Hancock County settles lawsuit
NEW CUMBERLAND – Hancock County commissioners have settled a lawsuit with a sheriff’s deputy who claimed he was unfairly passed over for a promotion in 2008.
The settlement clears the way for Deputy Dezso Polgar to be elevated to the rank of sergeant – something he has sought for nearly five years.
“I’m excited. I’ve been waiting for it for a while,” said Polgar, who also is the Hancock County medical examiner and the Chester-Newell Ambulance director of operations.
On Wednesday, commissioners approved without comment a request from Sheriff Ralph Fletcher to pay Polgar $7,500 in back salary and $7,500 in legal fees. They also approved Fletcher’s request to promote Polgar to sergeant, bringing the department’s complement of sergeants to six.
Although Polgar must still take the oath of office, his promotion is retroactive to September 2008, Polgar said.
“I should have been promoted because I had taken the sergeant’s test and was in line to be promoted when they declared a vacancy in September of that year,” he said.
When Polgar was not promoted, he and another deputy, Matthew Harvey, filed suit in Hancock County Circuit Court against the commissioners and the Hancock County Civil Service Commission.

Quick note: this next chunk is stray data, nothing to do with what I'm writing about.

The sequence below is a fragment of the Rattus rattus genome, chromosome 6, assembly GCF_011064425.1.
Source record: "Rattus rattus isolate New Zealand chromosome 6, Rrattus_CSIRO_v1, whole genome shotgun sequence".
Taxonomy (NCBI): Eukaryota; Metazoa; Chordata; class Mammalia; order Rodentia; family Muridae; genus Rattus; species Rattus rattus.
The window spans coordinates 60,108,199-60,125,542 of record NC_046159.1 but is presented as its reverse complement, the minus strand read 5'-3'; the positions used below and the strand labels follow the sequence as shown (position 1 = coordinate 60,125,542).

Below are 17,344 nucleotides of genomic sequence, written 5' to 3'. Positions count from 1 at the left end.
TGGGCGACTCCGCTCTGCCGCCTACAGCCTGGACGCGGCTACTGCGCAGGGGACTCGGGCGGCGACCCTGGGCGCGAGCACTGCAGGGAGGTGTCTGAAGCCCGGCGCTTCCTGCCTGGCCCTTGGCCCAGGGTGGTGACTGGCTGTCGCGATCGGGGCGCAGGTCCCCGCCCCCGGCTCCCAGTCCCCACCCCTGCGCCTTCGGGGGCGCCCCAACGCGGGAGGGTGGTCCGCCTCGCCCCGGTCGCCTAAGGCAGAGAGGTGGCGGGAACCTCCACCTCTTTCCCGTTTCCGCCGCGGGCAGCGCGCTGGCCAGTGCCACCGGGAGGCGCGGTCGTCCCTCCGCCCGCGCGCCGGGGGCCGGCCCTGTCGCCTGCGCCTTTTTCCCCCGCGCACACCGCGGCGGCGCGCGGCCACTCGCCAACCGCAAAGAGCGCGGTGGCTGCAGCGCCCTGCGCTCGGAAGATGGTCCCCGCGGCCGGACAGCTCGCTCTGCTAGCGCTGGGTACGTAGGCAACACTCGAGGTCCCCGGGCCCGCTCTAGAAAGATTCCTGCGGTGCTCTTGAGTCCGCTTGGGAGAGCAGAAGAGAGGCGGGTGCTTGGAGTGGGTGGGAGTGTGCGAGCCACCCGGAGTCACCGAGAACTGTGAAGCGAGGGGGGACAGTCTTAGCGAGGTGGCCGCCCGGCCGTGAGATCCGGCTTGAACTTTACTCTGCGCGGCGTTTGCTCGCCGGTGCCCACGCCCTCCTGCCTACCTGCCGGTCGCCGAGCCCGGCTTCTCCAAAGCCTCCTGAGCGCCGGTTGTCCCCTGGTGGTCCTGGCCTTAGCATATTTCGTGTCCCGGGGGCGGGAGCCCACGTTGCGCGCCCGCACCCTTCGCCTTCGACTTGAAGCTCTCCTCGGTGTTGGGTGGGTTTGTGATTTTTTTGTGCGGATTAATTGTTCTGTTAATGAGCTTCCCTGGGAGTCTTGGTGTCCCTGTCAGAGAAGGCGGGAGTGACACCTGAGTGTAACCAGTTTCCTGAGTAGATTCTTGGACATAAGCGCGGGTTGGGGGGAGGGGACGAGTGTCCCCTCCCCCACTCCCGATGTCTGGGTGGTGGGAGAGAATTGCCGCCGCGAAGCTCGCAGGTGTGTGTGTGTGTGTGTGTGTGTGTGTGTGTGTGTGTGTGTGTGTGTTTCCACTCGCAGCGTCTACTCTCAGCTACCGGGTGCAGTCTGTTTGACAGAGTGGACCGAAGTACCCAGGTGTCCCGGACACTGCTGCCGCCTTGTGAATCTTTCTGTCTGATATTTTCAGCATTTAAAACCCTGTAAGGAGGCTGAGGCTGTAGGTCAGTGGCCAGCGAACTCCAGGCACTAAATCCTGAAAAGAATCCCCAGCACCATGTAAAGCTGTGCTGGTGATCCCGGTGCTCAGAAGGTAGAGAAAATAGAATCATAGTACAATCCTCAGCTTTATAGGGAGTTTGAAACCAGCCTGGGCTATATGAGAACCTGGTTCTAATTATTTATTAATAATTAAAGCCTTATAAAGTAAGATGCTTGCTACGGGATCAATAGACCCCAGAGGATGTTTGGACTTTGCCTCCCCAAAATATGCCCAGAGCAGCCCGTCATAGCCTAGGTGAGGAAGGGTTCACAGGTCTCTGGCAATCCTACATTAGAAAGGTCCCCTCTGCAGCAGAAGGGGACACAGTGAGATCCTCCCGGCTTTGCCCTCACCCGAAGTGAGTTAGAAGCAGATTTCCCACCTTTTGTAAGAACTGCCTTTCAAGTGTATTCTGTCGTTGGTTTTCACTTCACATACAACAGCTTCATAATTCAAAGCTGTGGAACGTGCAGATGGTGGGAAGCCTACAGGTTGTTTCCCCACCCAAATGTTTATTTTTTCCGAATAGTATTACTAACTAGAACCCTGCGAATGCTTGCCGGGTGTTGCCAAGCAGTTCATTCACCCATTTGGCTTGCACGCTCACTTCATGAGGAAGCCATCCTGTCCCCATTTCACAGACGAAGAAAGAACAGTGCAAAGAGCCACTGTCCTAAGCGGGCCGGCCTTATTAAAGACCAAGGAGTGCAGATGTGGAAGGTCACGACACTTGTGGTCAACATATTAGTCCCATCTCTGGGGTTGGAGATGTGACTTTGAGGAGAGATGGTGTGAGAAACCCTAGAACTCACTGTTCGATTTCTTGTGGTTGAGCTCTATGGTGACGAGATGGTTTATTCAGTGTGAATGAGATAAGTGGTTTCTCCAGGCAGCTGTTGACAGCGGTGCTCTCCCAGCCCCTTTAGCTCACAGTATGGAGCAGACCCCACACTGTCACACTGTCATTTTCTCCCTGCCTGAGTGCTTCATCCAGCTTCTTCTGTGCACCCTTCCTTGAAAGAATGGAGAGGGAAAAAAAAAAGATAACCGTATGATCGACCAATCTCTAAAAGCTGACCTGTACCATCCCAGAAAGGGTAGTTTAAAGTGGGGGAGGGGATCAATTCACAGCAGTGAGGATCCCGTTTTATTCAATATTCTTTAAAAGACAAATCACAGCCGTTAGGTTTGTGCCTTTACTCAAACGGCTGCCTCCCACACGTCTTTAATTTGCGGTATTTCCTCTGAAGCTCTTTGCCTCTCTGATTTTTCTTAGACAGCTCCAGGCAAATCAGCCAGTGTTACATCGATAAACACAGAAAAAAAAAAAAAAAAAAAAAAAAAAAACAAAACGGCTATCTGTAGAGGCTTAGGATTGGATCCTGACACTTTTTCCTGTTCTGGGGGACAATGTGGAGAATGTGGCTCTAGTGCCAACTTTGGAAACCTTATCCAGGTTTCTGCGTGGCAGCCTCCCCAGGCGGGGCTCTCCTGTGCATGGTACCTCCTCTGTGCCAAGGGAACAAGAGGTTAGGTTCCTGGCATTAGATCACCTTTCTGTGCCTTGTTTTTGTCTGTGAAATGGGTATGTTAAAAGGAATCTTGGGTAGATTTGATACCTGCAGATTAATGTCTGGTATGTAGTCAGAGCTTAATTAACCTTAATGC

The suit alleged that Polgar and Harvey had been unfairly passed over for promotion to sergeant by then-Sheriff Michael White. The vacancy was created after White demoted Sgt. Mark Cowden to the rank of deputy first class in February 2008. Cowden was being disciplined for violating the county’s policy on personal use of office computers, the lawsuit said.
When sheriff’s Sgt. Bob Connors, a member of the Army Reserve, was deployed to Iraq, White re-elevated Cowden to the rank of sergeant – a decision that was later reinforced by the civil service commission, according to the suit. However, Polgar and Harvey said they were in line to be promoted based on their placement on the civil service list.
The deputies appealed the civil service commission’s decision in March 2009, and their case languished in the courts until now. A settlement agreement signed by Circuit Court Judge David J. Sims said all of Polgar’s claims were dismissed. Harvey’s case is still pending.
Fletcher, who succeeded White as sheriff after winning election last November, said he pursued a settlement with Polgar because he felt it was in the best interest of the sheriff’s department.
“I agreed that he should have been promoted and, as sheriff, was unwilling to continue this fight,” he said. “I brought the attorneys together and said, ‘Let’s find a way to amicably settle this.’ It wasn’t worth it to me to continue fighting something that we were going to lose anyway.”
Fletcher said the settlement also fits into his plans for restructuring the sheriff’s department’s rank system – something that he is pursuing in cooperation with the civil service commission.
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